I haven’t quite reached the point where I can laugh at the comedy of errors that this season has turned into for the Dallas Stars. In fact, I still get frustrated watching games like tonight.
Dallas has talent. They just can’t seem to put anything sustainable together this season. And that’s probably why it’s so frustrating for Stars fans — we’ve seen what this team can do with quite a bit of the talent on this roster from last season, and at this point in the year, when wins are so desperately needed, and the same defensive issues seem to give away the points, it’s hard to find positives.
Here’s one: Dallas didn’t allow a goal on the penalty kill. But damn if they didn’t give them up in the most heartbreaking of ways anyway...
Dallas lead in puck possession for the first half of the period, taking advantage of several turnovers by the Senators in their own zone. Unfortunately, possession doesn’t mean much other than a morality boost if goals aren’t scored because of it.
The Stars didn’t do any scoring even thought at one point they led in shots on goal 10-2 over Ottawa.
As Stars games often do, the team dominating the period would go into the break down by two goals. The first goal was a shorthanded goal off of a faceoff in the Stars’ zone. The goal was made possible by Kari Lehtonen’s decision to handle the puck behind his own net, sending the puck straight into the skate of an official. The bounce off of the skate would lead to several shorthanded chances that Lehtonen was able to shut down.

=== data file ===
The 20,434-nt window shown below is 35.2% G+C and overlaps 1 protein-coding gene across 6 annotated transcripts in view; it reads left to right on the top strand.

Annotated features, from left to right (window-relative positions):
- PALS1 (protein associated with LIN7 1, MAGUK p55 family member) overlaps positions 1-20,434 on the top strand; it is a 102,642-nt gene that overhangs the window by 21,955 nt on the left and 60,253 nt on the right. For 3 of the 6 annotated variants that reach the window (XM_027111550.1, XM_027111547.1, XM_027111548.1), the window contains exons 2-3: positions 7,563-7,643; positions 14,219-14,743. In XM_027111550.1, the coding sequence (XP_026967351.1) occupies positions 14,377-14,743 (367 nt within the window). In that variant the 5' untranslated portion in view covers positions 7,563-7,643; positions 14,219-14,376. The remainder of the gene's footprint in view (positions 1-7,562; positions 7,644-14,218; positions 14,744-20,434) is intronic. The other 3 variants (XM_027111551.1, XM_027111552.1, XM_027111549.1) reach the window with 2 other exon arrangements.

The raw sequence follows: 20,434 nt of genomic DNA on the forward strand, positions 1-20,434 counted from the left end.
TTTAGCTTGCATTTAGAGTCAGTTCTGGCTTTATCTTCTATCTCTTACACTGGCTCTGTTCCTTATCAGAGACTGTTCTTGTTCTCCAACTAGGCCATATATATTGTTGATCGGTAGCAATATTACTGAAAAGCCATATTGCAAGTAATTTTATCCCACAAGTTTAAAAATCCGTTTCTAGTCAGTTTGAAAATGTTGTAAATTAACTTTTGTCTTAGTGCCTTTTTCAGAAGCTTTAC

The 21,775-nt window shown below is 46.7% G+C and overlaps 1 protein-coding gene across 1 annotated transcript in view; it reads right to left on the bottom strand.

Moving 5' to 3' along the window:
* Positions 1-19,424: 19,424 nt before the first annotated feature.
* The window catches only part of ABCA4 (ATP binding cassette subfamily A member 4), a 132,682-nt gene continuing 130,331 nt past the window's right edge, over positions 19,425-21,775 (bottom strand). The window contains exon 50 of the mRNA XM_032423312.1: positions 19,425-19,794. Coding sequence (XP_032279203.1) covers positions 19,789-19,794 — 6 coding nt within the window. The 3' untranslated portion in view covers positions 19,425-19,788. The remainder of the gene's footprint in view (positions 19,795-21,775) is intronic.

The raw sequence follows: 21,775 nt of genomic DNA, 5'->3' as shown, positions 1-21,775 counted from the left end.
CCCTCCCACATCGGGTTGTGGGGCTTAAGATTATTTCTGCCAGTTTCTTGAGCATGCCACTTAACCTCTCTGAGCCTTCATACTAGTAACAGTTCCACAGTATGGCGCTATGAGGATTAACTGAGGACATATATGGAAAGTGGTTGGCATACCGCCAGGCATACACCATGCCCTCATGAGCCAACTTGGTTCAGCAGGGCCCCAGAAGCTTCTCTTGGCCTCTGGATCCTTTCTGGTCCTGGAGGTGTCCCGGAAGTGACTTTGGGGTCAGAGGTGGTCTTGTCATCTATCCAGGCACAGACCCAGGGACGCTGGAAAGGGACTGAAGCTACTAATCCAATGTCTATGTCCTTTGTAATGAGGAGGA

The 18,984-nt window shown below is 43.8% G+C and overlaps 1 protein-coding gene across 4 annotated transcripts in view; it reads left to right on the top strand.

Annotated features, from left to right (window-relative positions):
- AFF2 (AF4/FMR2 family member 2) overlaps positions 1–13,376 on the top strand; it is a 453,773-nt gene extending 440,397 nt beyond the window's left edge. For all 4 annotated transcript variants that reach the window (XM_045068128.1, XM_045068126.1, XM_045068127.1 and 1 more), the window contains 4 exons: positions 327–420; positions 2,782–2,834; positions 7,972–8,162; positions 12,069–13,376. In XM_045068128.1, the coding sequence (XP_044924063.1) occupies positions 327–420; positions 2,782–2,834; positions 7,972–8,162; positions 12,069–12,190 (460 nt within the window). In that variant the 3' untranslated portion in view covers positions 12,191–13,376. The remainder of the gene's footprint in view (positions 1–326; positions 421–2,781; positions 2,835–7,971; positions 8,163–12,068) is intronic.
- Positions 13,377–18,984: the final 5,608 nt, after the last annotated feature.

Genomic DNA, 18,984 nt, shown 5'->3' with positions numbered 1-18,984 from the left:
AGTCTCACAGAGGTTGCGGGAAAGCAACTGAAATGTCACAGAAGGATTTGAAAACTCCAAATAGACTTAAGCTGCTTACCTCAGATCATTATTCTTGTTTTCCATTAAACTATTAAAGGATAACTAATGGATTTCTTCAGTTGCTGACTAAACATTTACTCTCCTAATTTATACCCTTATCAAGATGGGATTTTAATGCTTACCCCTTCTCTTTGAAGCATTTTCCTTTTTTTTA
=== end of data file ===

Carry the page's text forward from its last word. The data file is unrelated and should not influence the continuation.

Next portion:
However, the ensuing faceoff would lead to a seeing-eye shot that Lehtonen never saw due to the traffic in front of him.
After that goal, the wind kind of came out of Dallas’ sails. Captain Jamie Benn, looking to give his team some momentum back, dropped gloves against his old nemesis Dion Phaneuf. It was a lot more like some shoving and upper body strength testing than a true fight, but Benn was effective in sending a message to his team.
Or so they thought.
Instead, in true Dallas Stars 2016-2017 fashion, they’d manage to allow another goal against in the most ridiculous manner possible. On a delayed penalty, with Lehtonen pulled for an extra attacker, Jiri Hudler would make a drop pass....that would split right between Dan Hamhuis and John Klingberg for an own goal against. It counts when you score into your own net in that situation, as the other team never had possession of the puck for the whistle to blow the play dead.
And like that, Dallas was losing in typical Dallas fashion.
The Stars demonstrated some good patience in the second frame, coming out much the same way as they did to start the game. They started to get more pucks to the front of the net, and won some puck battles.
After a scrum in which Antoine Roussel received several short punches as he was tied up by the officials (and no penalty called against the perpetrator), Roussel would find himself the beneficiary of a nice backdoor opportunity. He buried the puck, and had a true Roussel celebration with the goal post — a raw emotion scream “YEAH!”
Dallas would find the equalizer a little later in the period when Benn seemingly called his own goal after a faceoff. You could see him discussing the faceoff strategy with John Klingberg. Benn would get the puck at the center of the blueline and absolutely blister one right past Mike Condon.
That’s the kind of leader Jamie Benn is — he leads by example on ice.
Unfortunately, the good feelings did not last too much into the final frame. For the 12th game in a row, the Stars allowed three goals against when Mark Stone would get a wide open wraparound chance. Lehtonen was busy watching the play behind the net and wasn’t able to get over fast enough to the other side to cut off the bottom of the net.
They’d never get the equalizer, but not for lack of trying. Even with a late power play chance, and Jamie Benn et. al. playing basically the entirety of the man advantage, Dallas was dangerous but Condon was more than up to the challenge.
Another missed opportunity for Dallas, as they basically beat themselves tonight.